But these books include a “little something extra on the cover – a QR code students can use to watch a volunteer read the story,” said Jessica Smith, coordinator of UWECA’s Imagination Library program.

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Because of social distancing measures during the COVID-19 pandemic, volunteers have been unable to read to classes at Calhoun County schools. UWECA’s one-time gift of books helped “fill in the gap,” Smith said.

“We certainly plan on having volunteers back in the classroom in 2022,” said Smith, UWECA Marketing and Programs director. “If we have a sponsorship for 2022, we’d possibly be able to give books again.”

Kim Pentecost’s class at Piedmont Elementary School was among many that received the popular book.

“Early literacy for children is so important,” said Pentecost, lead pre-K teacher at Piedmont Elementary. “Everything we can do to enthuse kids to read, we need to do it.”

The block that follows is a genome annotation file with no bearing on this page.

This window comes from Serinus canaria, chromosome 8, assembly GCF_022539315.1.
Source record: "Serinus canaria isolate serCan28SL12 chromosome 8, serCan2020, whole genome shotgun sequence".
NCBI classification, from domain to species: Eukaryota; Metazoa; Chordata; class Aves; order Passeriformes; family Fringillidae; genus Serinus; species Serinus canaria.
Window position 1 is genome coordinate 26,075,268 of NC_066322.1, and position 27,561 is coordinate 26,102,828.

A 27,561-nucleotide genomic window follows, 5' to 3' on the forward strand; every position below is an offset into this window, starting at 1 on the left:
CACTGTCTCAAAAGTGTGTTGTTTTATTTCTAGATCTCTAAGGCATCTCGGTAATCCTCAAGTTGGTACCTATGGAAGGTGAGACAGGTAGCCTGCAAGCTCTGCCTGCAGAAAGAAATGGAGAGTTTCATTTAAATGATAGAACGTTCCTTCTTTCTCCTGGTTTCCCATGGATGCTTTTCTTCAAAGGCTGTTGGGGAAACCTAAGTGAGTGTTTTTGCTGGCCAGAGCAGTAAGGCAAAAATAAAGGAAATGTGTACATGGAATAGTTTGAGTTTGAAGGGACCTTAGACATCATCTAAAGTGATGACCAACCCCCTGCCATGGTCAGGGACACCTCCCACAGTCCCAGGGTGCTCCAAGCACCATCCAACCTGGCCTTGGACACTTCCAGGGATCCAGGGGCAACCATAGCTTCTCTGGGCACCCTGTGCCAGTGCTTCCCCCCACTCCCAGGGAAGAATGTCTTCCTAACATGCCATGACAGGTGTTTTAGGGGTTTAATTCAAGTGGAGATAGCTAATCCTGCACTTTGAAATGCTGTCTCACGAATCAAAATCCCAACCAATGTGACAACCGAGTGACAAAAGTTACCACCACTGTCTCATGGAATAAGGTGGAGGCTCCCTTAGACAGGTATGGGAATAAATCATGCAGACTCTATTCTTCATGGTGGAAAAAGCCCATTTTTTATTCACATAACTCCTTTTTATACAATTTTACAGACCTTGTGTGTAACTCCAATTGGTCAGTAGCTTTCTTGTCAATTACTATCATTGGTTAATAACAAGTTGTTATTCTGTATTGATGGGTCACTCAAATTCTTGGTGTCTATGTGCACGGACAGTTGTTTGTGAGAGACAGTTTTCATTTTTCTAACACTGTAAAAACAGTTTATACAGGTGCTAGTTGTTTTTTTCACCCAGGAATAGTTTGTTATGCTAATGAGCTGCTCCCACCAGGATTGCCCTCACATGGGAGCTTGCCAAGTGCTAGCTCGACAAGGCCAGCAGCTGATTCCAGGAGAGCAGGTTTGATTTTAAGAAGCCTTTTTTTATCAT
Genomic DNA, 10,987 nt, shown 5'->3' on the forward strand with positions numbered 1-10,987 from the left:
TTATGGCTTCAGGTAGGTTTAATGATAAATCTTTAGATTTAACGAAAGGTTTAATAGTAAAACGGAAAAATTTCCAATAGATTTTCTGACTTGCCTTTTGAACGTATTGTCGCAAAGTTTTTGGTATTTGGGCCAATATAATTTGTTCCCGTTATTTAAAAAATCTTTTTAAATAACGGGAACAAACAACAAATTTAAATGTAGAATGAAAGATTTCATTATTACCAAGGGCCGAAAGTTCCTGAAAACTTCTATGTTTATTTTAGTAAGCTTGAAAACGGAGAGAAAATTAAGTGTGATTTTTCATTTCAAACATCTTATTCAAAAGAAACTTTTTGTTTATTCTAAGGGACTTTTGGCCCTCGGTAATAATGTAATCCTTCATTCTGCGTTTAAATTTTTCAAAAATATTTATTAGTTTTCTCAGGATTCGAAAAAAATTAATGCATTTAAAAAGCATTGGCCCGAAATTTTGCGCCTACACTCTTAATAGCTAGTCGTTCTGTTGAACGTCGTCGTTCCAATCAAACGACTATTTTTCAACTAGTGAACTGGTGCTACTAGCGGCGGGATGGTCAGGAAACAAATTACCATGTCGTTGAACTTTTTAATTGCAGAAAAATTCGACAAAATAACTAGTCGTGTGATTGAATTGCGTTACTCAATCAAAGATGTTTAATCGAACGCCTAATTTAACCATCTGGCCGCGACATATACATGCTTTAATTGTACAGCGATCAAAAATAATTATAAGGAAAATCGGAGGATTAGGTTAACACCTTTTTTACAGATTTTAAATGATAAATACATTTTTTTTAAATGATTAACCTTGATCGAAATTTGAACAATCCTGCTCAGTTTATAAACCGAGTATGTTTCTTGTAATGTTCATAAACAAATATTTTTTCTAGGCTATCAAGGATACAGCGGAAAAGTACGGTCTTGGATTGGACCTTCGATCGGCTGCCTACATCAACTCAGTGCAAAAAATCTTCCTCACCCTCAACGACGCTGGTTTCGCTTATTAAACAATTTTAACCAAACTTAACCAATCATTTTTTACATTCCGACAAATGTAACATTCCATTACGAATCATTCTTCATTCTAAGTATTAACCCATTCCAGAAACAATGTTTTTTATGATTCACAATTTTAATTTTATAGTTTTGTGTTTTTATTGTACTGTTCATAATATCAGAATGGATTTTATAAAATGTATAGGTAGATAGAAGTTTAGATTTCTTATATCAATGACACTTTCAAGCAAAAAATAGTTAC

Pentecost showed the children how to use the QR code on the book, teaching them to use a smart phone to scan the square on the book’s cover to watch a video of a volunteer reading the story.

“My students love the book,” said Pentecost, who has taught for 14 years at Piedmont Elementary and 3 years at Oxford Elementary School. “Some students have said they scan the code at home and read the book with their parents. They understood, ‘Take this home and show Mama and Daddy.’ They know to re-watch the video.

“So Read Across America was a little different for us this year,” added Pentecost, who earned her bachelor’s degree and a master’s degree in early childhood education from Jacksonville State University. “We watched the video together. We really appreciate the United Way’s gift – it gives books to children who may not ordinarily have books at home,” she said.

Pentecost said the children enjoyed reading the story in class: “They remember back to when volunteers read to us on the screen – they make that connection.”